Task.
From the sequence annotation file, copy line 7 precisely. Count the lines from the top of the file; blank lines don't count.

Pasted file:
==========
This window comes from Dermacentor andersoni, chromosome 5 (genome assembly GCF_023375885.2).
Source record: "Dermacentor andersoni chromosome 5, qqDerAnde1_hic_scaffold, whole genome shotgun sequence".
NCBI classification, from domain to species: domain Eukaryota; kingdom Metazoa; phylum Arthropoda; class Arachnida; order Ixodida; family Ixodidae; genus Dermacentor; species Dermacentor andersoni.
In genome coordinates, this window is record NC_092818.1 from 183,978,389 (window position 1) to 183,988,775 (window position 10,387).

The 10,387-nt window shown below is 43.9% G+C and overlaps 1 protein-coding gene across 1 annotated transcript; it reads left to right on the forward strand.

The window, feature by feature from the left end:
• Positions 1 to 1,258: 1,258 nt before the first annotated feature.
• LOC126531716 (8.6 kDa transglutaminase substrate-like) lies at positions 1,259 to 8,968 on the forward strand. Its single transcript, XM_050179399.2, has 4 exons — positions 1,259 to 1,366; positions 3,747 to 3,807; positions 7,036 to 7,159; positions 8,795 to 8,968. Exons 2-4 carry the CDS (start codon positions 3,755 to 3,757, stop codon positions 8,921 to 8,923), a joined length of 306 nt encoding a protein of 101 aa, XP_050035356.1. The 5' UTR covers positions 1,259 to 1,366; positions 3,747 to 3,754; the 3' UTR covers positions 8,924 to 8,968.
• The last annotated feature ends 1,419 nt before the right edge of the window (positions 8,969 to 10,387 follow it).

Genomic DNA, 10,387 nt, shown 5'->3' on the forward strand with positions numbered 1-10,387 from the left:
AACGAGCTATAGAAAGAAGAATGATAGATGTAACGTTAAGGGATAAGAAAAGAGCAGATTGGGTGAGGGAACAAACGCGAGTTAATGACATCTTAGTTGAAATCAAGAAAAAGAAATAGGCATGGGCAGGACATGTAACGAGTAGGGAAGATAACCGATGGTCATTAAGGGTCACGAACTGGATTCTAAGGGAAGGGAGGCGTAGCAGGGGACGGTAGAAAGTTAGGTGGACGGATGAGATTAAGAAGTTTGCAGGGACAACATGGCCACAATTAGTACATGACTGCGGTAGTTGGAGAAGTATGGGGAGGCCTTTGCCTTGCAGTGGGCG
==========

• Positions 1 to 1,258: 1,258 nt before the first annotated feature.